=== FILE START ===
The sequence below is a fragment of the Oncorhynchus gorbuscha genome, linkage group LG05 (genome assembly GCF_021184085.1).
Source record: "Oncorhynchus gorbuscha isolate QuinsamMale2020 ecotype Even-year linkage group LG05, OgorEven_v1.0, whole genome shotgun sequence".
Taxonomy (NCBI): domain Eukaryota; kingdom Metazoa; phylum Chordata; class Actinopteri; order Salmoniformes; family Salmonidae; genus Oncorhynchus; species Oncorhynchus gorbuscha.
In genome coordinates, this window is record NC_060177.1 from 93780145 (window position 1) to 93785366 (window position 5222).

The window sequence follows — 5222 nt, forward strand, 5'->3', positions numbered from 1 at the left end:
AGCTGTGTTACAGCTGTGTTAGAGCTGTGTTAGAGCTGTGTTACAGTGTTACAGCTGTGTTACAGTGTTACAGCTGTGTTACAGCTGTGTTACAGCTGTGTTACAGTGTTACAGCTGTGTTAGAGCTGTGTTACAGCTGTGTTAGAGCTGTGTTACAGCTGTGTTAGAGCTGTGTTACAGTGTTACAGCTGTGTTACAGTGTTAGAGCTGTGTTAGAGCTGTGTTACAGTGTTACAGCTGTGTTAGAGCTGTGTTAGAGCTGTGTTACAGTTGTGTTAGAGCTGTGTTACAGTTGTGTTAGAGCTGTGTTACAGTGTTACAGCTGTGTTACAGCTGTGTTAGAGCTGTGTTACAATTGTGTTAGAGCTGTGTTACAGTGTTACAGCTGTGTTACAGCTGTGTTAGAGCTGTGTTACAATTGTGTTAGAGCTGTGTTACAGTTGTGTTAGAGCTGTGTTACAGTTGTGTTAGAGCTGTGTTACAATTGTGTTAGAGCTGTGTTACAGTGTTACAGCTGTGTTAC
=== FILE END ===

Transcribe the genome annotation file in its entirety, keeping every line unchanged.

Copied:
The sequence below is a fragment of the Oncorhynchus gorbuscha genome, linkage group LG05 (genome assembly GCF_021184085.1).
Source record: "Oncorhynchus gorbuscha isolate QuinsamMale2020 ecotype Even-year linkage group LG05, OgorEven_v1.0, whole genome shotgun sequence".
Taxonomy (NCBI): domain Eukaryota; kingdom Metazoa; phylum Chordata; class Actinopteri; order Salmoniformes; family Salmonidae; genus Oncorhynchus; species Oncorhynchus gorbuscha.
In genome coordinates, this window is record NC_060177.1 from 93780145 (window position 1) to 93785366 (window position 5222).

The window sequence follows — 5222 nt, forward strand, 5'->3', positions numbered from 1 at the left end:
AGCTGTGTTACAGCTGTGTTAGAGCTGTGTTAGAGCTGTGTTACAGTGTTACAGCTGTGTTACAGTGTTACAGCTGTGTTACAGCTGTGTTACAGCTGTGTTACAGTGTTACAGCTGTGTTAGAGCTGTGTTACAGCTGTGTTAGAGCTGTGTTACAGCTGTGTTAGAGCTGTGTTACAGTGTTACAGCTGTGTTACAGTGTTAGAGCTGTGTTAGAGCTGTGTTACAGTGTTACAGCTGTGTTAGAGCTGTGTTAGAGCTGTGTTACAGTTGTGTTAGAGCTGTGTTACAGTTGTGTTAGAGCTGTGTTACAGTGTTACAGCTGTGTTACAGCTGTGTTAGAGCTGTGTTACAATTGTGTTAGAGCTGTGTTACAGTGTTACAGCTGTGTTACAGCTGTGTTAGAGCTGTGTTACAATTGTGTTAGAGCTGTGTTACAGTTGTGTTAGAGCTGTGTTACAGTTGTGTTAGAGCTGTGTTACAATTGTGTTAGAGCTGTGTTACAGTGTTACAGCTGTGTTAC